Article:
The Elegant Saluki is Truly a Work of Art


Known as the “Gazelle Dog,” the Elegant Saluki is Truly a Work of Art.

The Saluki is the Royal Dog of Egypt and is perhaps the oldest of domesticated dog breeds. Known as the "gazelle dog" for its magnificent grace and athletic stamina, it is used as a “sight” hound, which is a hunting dog who pursues prey by keeping it in sight and chasing it down. Unlike scent hounds, who hunt and track prey by smell, the Saluki pursues its prey with speed and agility. Slender with a delicate appearance, the Saluki is actually very athletic and sturdy, possessing the endurance and strength to chase animals through very difficult terrain over long distances. Today, the Saluki is also an excellent family pet, with an independent, catlike nature. Loyal and loving, Salukis, like cats, can nonetheless be somewhat aloof even with owners.


There is perhaps no more regal a dog than the Saluki. It's no mistake that its title as the Royal Dog of Egypt has lasted for centuries – and as possibly the oldest breed of domesticated dog, the Saluki deserves a place of honor in history. Some historians have noted that the Saluki has been around as a distinct breed all its own perhaps since 329 BC, around the time of Alexander the Great's invasion of India. Early carvings show Saluki-like dogs, with bodies like Greyhounds and feathers on the legs, tail and ears. Egyptian tombs from around 2100 BC and Sumerian Empire excavations placed at around 7000 to 6000 BC have similar representations of the Saluki. In fact, these dogs were even mummified after death as pharaohs were, and many have been found in ancient tombs of the upper Nile.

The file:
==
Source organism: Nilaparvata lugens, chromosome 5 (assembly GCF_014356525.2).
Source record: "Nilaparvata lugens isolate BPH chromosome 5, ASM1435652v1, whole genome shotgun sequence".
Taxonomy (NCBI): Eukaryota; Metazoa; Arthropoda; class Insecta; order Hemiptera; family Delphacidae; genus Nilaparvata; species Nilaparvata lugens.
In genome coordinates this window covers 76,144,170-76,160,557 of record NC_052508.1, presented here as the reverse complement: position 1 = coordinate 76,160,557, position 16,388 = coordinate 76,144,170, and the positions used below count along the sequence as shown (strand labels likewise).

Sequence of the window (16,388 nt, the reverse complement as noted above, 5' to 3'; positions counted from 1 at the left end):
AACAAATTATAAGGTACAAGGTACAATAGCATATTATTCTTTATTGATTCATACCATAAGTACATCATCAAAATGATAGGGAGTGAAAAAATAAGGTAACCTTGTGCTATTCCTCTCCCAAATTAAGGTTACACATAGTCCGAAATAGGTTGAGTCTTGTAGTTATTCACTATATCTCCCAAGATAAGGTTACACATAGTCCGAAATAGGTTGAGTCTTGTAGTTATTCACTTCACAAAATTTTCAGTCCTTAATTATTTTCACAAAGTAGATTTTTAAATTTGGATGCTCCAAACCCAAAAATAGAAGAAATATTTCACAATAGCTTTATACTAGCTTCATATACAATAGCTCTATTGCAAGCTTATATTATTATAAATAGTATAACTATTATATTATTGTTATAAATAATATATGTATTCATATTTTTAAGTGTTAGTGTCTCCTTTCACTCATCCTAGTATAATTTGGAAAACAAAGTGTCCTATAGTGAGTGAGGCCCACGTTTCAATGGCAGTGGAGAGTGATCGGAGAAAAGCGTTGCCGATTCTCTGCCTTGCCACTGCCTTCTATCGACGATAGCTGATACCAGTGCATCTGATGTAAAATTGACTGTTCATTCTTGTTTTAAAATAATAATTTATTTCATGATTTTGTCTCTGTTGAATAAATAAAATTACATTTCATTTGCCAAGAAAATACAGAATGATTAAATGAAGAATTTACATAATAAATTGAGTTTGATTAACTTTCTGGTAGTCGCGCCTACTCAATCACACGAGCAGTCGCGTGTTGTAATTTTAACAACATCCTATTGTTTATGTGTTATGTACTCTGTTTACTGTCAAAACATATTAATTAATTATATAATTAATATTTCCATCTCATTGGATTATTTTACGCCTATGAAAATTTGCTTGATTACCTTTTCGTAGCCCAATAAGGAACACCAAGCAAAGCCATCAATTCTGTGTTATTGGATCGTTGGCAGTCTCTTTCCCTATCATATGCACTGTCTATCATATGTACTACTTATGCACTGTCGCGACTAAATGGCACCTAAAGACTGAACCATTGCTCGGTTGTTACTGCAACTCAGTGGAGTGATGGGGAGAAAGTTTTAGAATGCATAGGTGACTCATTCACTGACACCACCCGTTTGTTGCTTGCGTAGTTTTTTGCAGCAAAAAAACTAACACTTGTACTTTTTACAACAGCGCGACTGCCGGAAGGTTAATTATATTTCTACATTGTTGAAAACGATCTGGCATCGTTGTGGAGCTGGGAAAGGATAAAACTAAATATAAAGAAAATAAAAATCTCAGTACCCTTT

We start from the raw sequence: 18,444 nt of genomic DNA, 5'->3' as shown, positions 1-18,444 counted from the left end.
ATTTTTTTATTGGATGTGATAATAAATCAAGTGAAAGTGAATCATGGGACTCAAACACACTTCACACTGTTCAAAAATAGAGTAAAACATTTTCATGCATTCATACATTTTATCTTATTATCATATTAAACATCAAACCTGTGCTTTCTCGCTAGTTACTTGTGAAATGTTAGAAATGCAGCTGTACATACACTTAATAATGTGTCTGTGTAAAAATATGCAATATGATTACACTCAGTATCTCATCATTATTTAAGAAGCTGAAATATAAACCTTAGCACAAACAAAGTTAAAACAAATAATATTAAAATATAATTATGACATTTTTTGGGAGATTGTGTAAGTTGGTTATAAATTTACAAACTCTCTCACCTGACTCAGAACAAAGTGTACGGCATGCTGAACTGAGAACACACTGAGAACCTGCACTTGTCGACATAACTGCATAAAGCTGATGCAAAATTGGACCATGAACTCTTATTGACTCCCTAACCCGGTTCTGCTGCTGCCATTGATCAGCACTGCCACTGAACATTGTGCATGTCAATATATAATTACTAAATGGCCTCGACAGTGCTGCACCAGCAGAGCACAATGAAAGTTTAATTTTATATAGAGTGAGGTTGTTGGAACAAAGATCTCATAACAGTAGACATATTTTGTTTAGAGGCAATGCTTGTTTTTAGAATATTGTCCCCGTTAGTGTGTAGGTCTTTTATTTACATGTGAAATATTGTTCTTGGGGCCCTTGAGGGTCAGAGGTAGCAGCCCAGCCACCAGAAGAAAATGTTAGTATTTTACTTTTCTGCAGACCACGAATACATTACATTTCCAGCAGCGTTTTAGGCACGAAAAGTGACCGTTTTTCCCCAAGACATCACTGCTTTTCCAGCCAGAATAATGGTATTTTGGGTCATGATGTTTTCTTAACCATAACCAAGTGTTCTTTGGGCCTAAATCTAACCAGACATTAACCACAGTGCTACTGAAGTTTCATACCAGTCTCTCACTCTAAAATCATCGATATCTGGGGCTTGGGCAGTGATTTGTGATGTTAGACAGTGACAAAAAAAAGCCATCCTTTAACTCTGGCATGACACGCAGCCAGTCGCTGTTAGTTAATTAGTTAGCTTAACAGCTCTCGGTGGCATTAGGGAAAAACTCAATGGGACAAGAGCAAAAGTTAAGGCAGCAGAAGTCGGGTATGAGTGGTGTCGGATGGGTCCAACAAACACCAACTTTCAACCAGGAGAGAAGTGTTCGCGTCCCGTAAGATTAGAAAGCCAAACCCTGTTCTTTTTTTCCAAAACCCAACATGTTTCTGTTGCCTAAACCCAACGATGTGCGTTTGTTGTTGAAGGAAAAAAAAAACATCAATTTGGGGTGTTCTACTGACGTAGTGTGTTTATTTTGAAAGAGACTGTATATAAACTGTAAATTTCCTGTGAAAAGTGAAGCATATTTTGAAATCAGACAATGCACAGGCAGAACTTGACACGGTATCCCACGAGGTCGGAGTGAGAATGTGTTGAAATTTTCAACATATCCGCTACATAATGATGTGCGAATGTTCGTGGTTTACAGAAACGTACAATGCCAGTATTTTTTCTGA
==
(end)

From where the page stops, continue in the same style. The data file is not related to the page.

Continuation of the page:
In these early times, Salukis' owners were nomads, living in the vast region between the Caspian Sea and the Sahara Desert. Although Salukis varied somewhat in appearance (coat texture and size) simply because of the differing climates they had to live in, they retained their exquisite, streamlined proportions and aesthetic grace.